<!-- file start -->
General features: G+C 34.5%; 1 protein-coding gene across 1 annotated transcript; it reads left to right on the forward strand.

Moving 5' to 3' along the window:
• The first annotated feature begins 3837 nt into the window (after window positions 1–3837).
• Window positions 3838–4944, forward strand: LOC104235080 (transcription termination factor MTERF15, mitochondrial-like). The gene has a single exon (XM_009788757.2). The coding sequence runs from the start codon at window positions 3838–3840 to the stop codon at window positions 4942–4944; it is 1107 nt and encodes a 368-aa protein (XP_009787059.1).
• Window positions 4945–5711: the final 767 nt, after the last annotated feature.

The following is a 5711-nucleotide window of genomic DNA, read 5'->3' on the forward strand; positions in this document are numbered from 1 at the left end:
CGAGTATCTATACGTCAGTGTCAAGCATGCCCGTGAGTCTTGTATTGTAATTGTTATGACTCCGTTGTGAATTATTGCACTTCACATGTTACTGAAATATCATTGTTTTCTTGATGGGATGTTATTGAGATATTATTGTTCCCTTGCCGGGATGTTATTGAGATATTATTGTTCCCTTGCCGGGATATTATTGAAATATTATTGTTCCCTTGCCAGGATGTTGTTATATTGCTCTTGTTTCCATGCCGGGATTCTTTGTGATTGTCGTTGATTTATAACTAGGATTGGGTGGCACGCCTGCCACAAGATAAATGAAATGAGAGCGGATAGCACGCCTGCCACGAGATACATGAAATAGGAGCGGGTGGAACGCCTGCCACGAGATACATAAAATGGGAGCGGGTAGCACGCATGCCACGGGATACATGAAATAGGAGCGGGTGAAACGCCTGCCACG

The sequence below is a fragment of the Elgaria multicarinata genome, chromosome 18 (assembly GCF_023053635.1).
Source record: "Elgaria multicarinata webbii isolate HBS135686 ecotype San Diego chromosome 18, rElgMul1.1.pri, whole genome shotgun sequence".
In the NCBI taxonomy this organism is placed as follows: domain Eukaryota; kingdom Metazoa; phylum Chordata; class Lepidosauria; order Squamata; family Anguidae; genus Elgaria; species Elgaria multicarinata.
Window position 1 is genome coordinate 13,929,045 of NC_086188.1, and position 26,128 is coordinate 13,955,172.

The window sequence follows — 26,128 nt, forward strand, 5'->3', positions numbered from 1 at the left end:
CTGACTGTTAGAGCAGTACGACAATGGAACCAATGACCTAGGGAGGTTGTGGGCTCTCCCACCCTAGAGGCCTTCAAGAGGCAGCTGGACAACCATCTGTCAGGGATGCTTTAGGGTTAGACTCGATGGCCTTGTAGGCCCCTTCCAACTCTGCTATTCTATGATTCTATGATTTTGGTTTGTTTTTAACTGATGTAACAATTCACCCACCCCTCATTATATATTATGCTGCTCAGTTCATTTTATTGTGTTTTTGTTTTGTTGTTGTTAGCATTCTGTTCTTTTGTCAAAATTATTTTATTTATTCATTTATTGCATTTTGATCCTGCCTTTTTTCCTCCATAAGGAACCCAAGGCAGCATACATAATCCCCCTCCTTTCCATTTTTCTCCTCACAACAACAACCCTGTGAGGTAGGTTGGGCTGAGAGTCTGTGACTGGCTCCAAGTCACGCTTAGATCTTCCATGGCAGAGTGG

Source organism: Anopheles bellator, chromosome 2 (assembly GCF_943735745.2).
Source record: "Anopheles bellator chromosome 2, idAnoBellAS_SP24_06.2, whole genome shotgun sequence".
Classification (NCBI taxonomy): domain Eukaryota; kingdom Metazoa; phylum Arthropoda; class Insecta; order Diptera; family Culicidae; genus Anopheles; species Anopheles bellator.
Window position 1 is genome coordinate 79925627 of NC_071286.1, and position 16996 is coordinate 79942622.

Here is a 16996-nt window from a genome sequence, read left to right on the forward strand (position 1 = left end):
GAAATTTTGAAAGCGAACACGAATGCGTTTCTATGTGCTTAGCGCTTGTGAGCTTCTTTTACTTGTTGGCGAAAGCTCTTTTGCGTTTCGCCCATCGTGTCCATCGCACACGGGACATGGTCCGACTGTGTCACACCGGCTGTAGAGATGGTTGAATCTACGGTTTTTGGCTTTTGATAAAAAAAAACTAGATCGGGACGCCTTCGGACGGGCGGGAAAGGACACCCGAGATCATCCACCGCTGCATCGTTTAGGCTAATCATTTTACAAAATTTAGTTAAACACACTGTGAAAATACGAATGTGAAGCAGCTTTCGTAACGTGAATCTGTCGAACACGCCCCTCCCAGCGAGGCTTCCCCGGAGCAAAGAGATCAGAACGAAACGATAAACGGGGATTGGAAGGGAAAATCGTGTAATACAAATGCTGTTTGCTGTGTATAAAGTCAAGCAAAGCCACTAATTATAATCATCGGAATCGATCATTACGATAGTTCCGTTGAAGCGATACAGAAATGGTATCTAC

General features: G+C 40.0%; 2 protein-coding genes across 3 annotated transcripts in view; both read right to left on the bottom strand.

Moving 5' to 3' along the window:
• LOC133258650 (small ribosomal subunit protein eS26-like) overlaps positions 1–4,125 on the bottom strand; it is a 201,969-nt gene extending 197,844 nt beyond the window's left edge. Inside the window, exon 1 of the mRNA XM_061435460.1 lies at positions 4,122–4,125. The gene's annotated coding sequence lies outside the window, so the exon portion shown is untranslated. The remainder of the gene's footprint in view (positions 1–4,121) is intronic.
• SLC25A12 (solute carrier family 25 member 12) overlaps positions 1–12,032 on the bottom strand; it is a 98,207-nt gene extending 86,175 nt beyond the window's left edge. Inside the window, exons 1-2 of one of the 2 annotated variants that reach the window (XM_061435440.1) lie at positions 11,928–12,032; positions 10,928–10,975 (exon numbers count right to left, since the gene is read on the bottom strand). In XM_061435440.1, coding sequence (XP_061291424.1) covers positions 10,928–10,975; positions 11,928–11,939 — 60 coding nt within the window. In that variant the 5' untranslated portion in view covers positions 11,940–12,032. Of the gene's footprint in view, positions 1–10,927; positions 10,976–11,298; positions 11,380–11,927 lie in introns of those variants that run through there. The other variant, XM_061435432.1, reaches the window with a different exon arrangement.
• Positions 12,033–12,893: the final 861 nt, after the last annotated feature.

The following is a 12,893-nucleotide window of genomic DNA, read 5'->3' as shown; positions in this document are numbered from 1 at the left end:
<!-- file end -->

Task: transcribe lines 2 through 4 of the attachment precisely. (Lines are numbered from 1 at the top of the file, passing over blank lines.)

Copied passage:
Moving 5' to 3' along the window:
• The first annotated feature begins 3837 nt into the window (after window positions 1–3837).
• Window positions 3838–4944, forward strand: LOC104235080 (transcription termination factor MTERF15, mitochondrial-like). The gene has a single exon (XM_009788757.2). The coding sequence runs from the start codon at window positions 3838–3840 to the stop codon at window positions 4942–4944; it is 1107 nt and encodes a 368-aa protein (XP_009787059.1).